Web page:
These small things that are seen from players in needed Heat positions won’t look as small if they were inserted into the lineup. Players like Jackson Jr allow some openings in certain spots of the floor, which just don’t happen when using a slow big or a small four next to Adebayo.
Shooting = Diversity
The outside shooting is what entices most people when watching him play on a regular basis. He struggled a bit this past season after returning from injury, but it doesn’t feel like that’ll be much of a worry moving forward.
Looking at the year prior, he shot pretty close to 40% from beyond the arc on 6.5 attempts a game. Clearly, that’s an intriguing tool for the Heat to utilize.
As I mentioned in this headliner, his shooting translates to diversity. Memphis was able to display that in their base double drag sets, that Miami also loves to use, using their two bigs as the screeners into the pop and roll. Why is that a big deal? Well, it opens up the offense.
When Miami runs this action, Robinson is usually the guy who pops out and Adebayo is the one that is rolling. Putting the key three-point shooter in that set leads to the weak-side help being fully invested in tagging the roller or coming for the double.
But if that’s Adebayo and Jackson Jr in that action, that weak-side help isn’t coming as the defender would be glued to the key shooter in the opposite corner. This may not seem like an essential thing to highlight, but it absolutely is.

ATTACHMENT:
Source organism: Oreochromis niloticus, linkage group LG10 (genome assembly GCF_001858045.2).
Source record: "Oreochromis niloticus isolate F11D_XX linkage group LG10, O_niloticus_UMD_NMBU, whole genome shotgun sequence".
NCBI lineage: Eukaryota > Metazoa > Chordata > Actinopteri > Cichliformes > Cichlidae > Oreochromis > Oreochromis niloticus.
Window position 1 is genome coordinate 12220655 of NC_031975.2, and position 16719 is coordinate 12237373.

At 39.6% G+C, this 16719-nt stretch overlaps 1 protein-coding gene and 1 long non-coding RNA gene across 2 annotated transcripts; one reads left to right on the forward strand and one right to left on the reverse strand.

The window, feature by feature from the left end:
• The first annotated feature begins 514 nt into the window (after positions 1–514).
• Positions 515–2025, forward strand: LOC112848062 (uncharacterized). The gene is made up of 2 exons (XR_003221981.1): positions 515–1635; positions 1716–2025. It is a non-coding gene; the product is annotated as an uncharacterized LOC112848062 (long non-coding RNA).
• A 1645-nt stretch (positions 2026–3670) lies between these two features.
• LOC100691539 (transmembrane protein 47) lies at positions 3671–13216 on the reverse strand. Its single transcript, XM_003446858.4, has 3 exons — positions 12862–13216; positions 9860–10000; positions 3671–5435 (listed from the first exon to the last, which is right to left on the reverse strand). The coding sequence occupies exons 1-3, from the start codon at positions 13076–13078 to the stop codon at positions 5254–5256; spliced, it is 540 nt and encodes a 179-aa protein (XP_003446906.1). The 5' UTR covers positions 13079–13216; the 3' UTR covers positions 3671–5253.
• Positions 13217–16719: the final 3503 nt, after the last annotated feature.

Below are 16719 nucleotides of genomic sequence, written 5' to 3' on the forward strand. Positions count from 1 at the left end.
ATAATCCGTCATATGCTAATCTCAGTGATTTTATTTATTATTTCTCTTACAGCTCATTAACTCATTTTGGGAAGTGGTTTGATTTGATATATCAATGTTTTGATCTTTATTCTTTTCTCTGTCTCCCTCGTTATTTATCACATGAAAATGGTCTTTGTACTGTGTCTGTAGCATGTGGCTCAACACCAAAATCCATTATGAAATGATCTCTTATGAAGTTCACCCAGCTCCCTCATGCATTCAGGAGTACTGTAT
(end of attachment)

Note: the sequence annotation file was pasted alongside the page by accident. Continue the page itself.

We can talk about him knocking down spot-up threes all day, which can space the floor and create good things, but Coach Spo giving them different half-court looks is the real selling point. If I’m Miami, there’s no way I’m allowing my offense to get shut down the way it did in the previous post-season, and well, the reason it got to that point was the lack of diversity.
Going Fully Athletic
There’s a specific point in this piece that I’ve touched on a few times about Jackson’s build being a mixture of a small ball four’s skill-set and a true big’s length. Much like Adebayo, they’re going to have to find a way to allow those type of guys to utilize it.
I’ve mentioned getting Adebayo downhill with back-screens and individual sets a bunch of times, but they would basically be forced to use it when adding a player like Jackson Jr. Sometimes it feels like the thing that must be said to them is: go be the athletically gifted players that you are.
You see a couple of flashes within their game, where you say to yourself, why don’t I see this more? In the clip above, Jackson Jr slowly turns until he’s facing the basket, where he looks at the defense and just goes. It leads to a blow-by as the help comes over, but it’s too late as he goes up for the athletic finish.
At times, it feels like the Heat lack a ton of secondary attackers, which they do, but other times it seems like driving only occurs instinctively. Could Jackson Jr change that completely? I’m not sure, but I do know that he would be able to shift a lot of the other stuff discussed in a positive direction.
The more of these pieces that I do, the more I realize something about the Heat’s upcoming decisions: front-court fillers may need to go out the door, and fully committing to a long term guy to stick next to Adebayo seems to be the way to go about it.